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Synthetic Drug Ban Enforcement

In April of this year, Governor Bullock signed into law a ban on synthetic drugs, sometimes sold as bath salts or incense. The law focused on chemicals that mimic the effects of illegal drugs of abuse. They are popular with users because the chemicals, although related to illegal drugs, are different enough that they do not trigger a positive result on a drug test.

A recent nationwide sweep by law enforcement shows the extent of the problem. With 35 states involved. The DEA used a federal version of the ban, along with local law enforcement personnel to crack down in states where these products are still being sold.

The focus of the latest operation, dubbed “Project Synergy,” was a version of the synthetic drugs that is sprayed on dried vegetable matter and then sold as incense. Users know they can smoke it like marijuana. The products are marketed to younger people, with flashy aluminum foil bag-style containers and names like: Spice, WTF, and Scooby Snax.

Retailers who sell these items may be mistaken about their legal standing, but because of rising media attention, this is becoming less and less likely. In a typical operation, an undercover officer will purchase the synthetic (often kept hidden behind the counter) from a retail establishment and then a warrant will result. Business owners caught with these items face fines, jail and even forfeiture of assets.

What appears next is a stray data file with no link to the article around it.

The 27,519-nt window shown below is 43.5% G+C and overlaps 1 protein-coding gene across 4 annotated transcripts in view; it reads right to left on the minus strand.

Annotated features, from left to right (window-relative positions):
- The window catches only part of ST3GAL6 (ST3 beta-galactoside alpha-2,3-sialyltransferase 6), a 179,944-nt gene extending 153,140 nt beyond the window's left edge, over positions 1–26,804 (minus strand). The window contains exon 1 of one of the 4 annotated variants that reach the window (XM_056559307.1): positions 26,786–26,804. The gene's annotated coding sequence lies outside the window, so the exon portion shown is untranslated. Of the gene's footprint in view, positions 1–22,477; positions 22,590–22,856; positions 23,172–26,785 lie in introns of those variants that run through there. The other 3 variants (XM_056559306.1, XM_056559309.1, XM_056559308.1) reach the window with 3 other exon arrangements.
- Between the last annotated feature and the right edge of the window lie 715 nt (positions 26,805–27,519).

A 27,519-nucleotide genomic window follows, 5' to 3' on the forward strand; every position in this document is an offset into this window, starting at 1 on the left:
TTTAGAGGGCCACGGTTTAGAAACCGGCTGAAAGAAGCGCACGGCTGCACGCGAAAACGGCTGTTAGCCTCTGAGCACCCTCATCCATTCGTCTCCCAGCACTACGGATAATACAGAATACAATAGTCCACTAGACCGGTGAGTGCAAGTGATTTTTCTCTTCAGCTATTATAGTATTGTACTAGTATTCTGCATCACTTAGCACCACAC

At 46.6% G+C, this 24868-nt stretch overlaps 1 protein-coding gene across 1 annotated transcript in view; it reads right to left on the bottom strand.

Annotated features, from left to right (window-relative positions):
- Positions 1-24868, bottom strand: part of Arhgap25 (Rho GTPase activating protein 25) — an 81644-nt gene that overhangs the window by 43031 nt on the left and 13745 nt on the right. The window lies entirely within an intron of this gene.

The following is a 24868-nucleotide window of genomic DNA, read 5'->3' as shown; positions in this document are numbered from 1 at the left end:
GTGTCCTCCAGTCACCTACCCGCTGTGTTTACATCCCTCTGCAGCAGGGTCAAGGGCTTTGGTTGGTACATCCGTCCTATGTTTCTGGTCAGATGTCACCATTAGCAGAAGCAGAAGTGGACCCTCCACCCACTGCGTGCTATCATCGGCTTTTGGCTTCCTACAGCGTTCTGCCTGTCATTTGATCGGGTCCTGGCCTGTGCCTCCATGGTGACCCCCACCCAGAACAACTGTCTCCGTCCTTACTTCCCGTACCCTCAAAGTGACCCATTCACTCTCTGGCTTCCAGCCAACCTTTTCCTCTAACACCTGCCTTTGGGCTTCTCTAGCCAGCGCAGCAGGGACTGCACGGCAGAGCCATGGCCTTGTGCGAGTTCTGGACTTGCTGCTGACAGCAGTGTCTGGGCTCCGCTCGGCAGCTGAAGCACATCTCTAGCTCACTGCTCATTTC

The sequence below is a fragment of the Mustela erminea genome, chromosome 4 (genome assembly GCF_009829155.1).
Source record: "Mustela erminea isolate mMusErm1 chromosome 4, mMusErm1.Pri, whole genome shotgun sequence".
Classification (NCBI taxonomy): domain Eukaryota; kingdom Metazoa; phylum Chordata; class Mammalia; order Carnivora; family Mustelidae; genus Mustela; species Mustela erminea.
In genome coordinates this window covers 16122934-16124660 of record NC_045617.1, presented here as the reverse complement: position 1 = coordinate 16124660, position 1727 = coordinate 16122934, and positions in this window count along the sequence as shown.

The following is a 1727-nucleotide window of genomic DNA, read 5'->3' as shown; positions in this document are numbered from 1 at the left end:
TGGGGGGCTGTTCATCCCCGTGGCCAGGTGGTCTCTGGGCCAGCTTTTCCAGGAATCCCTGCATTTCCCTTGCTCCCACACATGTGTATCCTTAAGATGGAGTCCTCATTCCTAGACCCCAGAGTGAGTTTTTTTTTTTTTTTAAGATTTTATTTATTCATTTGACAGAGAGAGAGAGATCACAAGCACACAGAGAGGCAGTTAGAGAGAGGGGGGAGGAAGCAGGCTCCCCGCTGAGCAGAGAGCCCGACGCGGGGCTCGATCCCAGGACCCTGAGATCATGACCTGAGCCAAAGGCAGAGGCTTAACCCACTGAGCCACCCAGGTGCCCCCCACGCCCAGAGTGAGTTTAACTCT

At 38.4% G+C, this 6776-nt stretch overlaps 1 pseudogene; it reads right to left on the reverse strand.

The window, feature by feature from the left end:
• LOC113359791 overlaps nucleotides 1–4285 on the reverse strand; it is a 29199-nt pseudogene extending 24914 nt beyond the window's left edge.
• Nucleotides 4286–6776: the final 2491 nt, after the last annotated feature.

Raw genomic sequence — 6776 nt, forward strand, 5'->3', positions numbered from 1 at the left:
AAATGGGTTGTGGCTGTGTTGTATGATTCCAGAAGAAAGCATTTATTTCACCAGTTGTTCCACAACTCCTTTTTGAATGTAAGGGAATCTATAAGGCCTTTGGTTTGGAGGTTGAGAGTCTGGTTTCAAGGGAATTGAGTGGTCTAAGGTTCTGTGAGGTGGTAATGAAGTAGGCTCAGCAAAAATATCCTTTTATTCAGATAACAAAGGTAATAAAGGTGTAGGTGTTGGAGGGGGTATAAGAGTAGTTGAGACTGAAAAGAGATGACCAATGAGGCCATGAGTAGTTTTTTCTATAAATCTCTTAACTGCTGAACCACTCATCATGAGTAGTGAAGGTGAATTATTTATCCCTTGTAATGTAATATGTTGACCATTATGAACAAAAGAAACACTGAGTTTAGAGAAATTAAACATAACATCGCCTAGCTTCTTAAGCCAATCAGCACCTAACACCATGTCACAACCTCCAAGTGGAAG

The danger from these products comes partly because the dangers aren’t known. The compounds are not tested on human subjects and, to avoid the letter of the law, are often switched to another substance – even in the same product. This means that users never know what they are getting, nor what the effects will be. And some mixtures have already resulted in deaths.

In Montana, it will take constant attention and strong enforcement to get these products permanently out of circulation.

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